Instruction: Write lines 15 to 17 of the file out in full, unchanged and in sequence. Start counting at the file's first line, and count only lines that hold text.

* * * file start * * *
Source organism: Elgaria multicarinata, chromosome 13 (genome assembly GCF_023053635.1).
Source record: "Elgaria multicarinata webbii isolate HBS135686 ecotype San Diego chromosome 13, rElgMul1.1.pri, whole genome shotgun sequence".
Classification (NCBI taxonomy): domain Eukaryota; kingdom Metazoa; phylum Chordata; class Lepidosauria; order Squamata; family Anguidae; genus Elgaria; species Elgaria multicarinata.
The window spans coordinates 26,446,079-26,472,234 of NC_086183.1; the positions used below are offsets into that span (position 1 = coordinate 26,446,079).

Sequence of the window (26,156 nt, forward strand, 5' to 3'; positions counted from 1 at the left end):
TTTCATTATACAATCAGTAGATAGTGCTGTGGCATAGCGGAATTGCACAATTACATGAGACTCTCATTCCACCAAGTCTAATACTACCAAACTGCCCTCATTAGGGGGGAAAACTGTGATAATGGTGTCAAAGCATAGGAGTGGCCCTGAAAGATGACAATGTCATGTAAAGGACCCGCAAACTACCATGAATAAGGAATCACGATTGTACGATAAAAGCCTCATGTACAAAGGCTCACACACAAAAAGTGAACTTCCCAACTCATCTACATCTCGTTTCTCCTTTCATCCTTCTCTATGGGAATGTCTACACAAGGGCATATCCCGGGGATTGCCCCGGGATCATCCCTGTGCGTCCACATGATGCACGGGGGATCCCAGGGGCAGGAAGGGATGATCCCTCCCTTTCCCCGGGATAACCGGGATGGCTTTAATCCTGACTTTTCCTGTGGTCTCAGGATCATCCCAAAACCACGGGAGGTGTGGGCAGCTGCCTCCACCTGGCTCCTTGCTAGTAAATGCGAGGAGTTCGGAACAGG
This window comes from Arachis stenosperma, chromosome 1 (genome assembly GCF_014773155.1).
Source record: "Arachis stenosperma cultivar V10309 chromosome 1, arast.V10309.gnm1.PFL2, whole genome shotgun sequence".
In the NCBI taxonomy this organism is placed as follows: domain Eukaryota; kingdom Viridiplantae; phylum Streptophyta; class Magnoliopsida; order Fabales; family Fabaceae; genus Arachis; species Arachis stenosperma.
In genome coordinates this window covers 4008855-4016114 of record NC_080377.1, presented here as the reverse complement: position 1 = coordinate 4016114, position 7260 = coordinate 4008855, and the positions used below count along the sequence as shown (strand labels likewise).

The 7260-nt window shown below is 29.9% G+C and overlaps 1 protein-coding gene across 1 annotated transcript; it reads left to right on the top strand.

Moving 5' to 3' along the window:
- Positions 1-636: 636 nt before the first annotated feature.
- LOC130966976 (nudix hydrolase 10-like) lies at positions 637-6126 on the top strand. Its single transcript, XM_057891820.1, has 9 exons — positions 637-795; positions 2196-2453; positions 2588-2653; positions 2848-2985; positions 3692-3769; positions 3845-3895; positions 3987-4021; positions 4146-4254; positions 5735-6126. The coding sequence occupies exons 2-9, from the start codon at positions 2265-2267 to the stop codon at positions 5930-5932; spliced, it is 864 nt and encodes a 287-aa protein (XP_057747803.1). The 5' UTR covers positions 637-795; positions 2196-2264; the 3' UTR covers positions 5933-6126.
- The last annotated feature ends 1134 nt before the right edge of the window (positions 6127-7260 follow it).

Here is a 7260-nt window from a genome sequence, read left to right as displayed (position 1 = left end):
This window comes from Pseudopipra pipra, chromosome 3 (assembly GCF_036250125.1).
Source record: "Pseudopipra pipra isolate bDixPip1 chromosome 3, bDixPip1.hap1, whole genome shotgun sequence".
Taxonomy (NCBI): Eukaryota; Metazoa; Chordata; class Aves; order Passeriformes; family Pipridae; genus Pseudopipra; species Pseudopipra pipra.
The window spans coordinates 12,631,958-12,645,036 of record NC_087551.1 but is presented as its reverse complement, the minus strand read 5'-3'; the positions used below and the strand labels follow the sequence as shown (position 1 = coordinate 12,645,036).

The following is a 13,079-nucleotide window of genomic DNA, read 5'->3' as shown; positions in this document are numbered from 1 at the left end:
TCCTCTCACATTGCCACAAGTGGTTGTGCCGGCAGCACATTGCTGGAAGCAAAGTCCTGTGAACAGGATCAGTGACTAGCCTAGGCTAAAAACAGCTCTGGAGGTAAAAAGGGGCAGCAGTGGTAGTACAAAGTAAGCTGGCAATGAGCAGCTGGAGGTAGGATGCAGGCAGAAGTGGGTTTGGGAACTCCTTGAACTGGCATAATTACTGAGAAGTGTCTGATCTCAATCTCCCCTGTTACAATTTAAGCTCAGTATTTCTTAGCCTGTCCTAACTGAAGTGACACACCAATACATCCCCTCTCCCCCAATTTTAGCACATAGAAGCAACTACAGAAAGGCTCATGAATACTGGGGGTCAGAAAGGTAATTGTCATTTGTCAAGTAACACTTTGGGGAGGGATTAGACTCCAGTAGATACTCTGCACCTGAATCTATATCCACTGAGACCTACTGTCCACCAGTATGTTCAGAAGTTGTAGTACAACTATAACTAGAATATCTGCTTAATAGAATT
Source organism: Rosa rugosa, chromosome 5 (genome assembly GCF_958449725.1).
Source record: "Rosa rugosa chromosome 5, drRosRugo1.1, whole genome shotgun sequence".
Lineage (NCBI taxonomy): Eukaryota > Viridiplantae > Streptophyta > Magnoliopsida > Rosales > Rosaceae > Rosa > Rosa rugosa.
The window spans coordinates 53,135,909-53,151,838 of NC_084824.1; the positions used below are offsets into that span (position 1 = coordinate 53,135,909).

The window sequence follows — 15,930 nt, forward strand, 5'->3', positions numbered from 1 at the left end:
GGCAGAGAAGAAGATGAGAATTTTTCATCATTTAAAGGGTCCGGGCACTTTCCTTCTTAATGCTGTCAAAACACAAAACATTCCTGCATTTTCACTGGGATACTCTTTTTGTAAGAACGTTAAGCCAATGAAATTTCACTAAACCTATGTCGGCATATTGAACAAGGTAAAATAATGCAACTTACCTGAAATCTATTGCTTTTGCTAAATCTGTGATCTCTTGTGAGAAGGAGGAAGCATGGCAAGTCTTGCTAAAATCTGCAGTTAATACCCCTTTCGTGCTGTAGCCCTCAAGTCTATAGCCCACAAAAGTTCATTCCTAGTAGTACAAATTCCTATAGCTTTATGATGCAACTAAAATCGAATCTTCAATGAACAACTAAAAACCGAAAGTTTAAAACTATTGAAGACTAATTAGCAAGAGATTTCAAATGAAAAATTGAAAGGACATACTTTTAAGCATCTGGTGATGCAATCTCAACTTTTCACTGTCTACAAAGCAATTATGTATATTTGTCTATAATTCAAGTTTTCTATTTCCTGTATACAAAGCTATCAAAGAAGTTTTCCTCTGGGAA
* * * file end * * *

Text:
- The last annotated feature ends 1134 nt before the right edge of the window (positions 6127-7260 follow it).

Here is a 7260-nt window from a genome sequence, read left to right as displayed (position 1 = left end):
This window comes from Pseudopipra pipra, chromosome 3 (assembly GCF_036250125.1).